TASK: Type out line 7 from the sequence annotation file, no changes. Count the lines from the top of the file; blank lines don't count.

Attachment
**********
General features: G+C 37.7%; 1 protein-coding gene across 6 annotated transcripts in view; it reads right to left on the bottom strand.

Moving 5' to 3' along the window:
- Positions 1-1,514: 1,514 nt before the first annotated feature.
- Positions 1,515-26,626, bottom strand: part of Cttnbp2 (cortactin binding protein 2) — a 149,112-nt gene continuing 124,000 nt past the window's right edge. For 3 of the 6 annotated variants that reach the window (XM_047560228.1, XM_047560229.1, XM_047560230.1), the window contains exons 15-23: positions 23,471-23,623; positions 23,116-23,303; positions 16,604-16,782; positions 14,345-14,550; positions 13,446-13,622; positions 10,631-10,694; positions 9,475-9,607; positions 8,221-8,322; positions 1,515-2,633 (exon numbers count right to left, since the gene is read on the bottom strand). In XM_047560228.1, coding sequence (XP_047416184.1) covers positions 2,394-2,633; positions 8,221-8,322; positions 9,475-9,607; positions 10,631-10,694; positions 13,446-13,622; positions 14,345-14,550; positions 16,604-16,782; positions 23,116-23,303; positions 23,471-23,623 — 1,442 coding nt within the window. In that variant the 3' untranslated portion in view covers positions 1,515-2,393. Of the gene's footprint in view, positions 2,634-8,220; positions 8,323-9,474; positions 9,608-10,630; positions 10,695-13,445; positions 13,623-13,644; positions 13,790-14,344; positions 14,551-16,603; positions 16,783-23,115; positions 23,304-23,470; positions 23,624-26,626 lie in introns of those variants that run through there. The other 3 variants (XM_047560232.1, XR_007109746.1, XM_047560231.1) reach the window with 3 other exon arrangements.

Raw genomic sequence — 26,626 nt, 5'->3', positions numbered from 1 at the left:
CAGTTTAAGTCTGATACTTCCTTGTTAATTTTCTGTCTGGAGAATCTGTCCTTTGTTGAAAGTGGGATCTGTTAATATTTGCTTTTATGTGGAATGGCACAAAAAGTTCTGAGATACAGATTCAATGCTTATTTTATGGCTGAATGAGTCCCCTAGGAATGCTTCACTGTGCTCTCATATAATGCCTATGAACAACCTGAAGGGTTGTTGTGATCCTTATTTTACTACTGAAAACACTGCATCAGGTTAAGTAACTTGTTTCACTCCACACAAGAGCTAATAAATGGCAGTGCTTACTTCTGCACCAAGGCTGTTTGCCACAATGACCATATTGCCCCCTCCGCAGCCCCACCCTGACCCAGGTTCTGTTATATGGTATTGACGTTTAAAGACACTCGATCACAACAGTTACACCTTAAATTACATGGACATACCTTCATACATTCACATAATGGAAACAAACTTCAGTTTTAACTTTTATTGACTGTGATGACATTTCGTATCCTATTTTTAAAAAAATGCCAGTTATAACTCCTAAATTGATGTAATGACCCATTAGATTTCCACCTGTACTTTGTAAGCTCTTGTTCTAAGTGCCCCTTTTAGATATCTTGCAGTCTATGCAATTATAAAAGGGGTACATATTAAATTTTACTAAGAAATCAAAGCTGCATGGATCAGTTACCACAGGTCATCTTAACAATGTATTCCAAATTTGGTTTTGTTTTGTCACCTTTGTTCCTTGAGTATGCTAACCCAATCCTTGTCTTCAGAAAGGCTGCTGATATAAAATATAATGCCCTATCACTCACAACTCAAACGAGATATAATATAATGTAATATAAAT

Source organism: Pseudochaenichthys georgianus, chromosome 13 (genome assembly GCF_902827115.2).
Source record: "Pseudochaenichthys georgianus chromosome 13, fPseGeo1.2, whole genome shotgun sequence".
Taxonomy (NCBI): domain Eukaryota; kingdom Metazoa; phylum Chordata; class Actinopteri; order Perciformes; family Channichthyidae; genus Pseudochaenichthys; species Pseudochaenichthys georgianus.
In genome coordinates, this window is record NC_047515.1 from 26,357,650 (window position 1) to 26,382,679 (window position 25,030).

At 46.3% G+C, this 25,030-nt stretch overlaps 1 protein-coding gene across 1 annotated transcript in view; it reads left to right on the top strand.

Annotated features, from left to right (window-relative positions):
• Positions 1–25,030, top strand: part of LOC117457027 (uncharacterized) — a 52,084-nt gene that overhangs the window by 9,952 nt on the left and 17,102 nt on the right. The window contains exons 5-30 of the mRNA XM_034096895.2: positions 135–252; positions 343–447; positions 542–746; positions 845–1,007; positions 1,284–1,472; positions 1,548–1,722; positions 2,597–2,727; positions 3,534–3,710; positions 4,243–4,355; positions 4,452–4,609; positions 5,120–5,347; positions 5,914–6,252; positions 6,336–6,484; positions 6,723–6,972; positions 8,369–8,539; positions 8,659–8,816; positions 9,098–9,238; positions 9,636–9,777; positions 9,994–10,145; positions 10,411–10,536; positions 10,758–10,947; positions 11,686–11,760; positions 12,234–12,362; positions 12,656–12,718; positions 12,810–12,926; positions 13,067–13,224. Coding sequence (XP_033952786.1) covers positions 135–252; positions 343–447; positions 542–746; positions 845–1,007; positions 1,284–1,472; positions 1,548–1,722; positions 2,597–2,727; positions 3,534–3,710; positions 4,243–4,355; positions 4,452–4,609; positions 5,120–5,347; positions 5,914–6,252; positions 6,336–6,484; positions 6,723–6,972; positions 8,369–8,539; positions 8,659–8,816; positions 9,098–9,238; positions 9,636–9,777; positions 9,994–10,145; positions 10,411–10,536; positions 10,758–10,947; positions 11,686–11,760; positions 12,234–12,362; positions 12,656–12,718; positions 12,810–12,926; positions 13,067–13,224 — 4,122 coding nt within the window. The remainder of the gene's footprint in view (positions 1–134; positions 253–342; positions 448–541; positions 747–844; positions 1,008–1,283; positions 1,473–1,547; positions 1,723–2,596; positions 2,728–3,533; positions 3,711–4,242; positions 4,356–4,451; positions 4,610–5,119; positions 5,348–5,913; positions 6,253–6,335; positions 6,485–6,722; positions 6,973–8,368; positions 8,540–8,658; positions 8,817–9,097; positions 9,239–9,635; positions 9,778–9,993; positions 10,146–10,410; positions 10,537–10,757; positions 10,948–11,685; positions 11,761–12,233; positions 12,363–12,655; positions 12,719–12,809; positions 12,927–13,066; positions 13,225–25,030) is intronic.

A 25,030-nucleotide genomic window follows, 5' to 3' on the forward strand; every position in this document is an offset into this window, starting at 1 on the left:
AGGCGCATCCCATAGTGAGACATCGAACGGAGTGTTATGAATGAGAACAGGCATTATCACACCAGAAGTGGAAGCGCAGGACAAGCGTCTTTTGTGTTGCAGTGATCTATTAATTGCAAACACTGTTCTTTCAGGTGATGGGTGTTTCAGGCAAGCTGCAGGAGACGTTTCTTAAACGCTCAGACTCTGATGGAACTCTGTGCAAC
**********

Source organism: Pseudochaenichthys georgianus, chromosome 13 (genome assembly GCF_902827115.2).